The Reserve Bank of India (RBI) on Tuesday cut its policy interest rate by an expected 25 basis points, bringing it to 6.5%, the lowest since January 2011.
The RBI also introduced a host of measures to smoothen liquidity supply so banks can lend to productive sectors.
The cut was broadly in line with expectations. However, the stock market reacted negatively and the BSE index, Sensex, was down nearly 300 points.
Given weak private investment in the face of low capacity utilisation, a reduction in the policy rate by 0.25 per cent will help strengthen growth, RBI Governor Raghuram Rajan said in the first bi-monthly monetary policy review for the 2016-17 fiscal, which began on April 1.
Rajan also took a host of measures on the liquidity front, starting with the narrowing of the policy rate corridor to 0.50 per cent from the earlier 1 percentage point, which resulted in the reverse repo rate – at which banks can park excess funds with the RBI – being reset at 6 per cent.
The policy said the average overnight borrowings by banks have increased to Rs 1,935 billion in march from Rs 1,345 billion in January.
Stating that the inflation objectives are closer to being realised and price-rise will hover around the 5 per cent mark for the remainder of the fiscal, Rajan reaffirmed that the monetary policy will continue to remain accommodative to address the growth concerns.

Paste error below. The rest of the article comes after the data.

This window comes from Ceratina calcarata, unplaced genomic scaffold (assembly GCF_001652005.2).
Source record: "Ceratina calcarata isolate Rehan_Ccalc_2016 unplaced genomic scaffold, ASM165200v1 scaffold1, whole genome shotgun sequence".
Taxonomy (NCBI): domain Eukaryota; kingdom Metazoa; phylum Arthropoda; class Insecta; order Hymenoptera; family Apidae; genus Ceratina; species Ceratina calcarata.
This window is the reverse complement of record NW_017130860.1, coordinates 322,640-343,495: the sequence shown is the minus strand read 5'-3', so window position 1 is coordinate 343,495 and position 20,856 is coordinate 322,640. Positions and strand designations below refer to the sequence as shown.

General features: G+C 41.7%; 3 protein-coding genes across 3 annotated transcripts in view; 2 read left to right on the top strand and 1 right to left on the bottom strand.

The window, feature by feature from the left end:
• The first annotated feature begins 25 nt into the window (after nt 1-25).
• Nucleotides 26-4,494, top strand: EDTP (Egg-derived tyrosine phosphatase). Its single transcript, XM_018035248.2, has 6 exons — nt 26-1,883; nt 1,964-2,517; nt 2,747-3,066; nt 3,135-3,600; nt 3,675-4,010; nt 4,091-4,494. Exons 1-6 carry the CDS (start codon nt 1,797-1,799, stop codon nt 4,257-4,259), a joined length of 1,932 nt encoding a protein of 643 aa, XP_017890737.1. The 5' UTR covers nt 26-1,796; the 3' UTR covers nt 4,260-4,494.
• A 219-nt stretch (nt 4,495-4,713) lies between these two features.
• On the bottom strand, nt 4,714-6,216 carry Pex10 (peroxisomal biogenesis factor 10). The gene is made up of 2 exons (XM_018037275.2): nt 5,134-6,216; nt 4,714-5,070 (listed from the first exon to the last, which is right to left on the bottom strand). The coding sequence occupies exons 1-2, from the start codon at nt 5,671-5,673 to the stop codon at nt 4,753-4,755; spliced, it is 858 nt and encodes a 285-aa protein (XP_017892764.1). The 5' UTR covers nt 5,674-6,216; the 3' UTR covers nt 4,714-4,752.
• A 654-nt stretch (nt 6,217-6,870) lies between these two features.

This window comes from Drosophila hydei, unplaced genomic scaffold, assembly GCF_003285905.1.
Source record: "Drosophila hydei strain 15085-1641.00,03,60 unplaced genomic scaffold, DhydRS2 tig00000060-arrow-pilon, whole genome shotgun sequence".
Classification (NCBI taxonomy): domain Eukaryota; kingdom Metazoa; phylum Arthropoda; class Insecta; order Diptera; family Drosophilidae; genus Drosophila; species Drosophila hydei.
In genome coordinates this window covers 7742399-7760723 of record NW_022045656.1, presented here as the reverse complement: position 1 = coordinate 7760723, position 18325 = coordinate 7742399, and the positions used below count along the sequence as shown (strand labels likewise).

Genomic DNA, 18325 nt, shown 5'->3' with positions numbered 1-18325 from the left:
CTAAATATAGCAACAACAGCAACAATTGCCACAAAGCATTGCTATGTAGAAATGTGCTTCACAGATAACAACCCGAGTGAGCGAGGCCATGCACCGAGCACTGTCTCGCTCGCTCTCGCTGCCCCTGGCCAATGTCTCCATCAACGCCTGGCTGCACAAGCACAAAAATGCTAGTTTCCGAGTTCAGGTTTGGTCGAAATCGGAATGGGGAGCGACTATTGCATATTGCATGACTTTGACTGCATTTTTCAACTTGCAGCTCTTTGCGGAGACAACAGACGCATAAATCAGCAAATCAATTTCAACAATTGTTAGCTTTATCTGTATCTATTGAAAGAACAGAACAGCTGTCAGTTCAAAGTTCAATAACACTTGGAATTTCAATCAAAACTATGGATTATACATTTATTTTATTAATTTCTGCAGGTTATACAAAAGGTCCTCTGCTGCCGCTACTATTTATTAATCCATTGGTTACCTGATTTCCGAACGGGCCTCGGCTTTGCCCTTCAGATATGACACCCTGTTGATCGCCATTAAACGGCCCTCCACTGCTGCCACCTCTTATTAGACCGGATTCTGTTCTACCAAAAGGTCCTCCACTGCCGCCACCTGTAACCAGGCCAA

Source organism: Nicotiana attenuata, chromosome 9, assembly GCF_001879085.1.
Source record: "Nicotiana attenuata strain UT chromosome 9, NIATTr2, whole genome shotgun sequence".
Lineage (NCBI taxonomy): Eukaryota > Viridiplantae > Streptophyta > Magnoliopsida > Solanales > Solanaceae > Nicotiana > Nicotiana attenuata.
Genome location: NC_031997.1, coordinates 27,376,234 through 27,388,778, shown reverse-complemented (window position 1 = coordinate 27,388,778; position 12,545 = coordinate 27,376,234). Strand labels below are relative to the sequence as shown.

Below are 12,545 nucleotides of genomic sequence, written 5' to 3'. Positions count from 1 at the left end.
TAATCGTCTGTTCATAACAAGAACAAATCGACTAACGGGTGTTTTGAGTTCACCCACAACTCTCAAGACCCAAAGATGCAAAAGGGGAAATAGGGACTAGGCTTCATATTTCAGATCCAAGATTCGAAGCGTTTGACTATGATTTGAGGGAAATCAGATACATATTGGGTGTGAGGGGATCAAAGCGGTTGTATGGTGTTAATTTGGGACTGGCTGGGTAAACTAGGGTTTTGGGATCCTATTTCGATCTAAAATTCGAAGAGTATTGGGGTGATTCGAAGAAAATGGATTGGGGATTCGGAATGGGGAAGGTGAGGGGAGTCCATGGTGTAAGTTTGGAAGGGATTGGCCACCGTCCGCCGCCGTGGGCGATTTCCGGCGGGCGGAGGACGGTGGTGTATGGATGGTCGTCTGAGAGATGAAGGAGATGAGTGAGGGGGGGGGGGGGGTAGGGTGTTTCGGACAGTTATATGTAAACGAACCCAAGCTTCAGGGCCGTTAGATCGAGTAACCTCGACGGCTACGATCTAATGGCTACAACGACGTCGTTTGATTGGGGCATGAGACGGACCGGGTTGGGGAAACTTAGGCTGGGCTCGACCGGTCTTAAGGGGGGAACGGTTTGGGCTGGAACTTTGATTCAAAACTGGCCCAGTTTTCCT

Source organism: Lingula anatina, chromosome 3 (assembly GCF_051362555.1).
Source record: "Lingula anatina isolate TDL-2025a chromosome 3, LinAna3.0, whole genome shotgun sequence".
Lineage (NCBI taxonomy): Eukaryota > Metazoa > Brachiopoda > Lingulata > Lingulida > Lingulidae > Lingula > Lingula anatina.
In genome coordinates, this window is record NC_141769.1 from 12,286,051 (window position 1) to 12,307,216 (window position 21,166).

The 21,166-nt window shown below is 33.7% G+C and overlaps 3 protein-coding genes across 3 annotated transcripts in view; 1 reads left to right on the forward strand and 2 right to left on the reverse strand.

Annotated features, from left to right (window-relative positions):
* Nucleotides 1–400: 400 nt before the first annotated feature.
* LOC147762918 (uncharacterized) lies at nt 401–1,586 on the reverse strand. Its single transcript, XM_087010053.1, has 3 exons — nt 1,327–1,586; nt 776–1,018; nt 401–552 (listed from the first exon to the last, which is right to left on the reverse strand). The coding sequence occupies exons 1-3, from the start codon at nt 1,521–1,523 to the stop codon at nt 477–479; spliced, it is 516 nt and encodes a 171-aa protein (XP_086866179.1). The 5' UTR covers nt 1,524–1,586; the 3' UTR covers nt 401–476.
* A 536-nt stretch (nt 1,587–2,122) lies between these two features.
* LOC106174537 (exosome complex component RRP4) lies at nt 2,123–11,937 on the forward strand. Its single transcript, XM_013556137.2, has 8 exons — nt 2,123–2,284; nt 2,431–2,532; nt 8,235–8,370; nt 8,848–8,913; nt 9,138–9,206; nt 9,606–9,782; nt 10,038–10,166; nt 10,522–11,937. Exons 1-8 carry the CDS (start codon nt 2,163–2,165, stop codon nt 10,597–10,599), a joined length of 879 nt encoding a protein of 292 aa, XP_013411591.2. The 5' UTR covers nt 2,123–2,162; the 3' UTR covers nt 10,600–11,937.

RBI also retained its GDP growth forecast at 7.6 per cent, on the assumption of a normal monsoon and a boost to consumption through the implementation of the Seventh Pay panel recommendations.
The central bank said it expects the implementation to hurt inflation by 1-1.5 per cent over a two year period, but added that the shock will not be as strong as that felt during the implementation of the sixth pay panel suggestions.
Rajan welcomed the government move to amend the RBI Act to create a monetary policy committee, saying it will further strengthen the policy s credibility.
He also welcomed the government’s adherence to the path of fiscal consolidation, calling it as a commendable commitment this will support the disinflation process going forward.
“We see inflation slowing modestly and remaining around 5% for fiscal year 2017 with small inter-quarter variations,” RBI governor Raghuram Rajan said. The RBI also sees an impact of the seventh pay commission on inflation, at 100-150 bps over the next two years.
The RBI retained the growth forecast of 7.6% in fiscal 2017.
It also increased the reverse repo rate by 25 basis points to 6% on account of new rate corridor and kept the cash reserve ratio unchanged at 4%.
With inflation easing to 5.18% in February and a central budget that kept both borrowing and spending in check, the RBI had room to make its first cut since September, thus resuming an easing cycle that was in full swing last year.
Last year, the RBI had reduced the repo rate by 125 basis points (bps) in total, but it had been frustrated by commercial banks’ failure to pass on the full benefits of the reduced rate to the wider economy.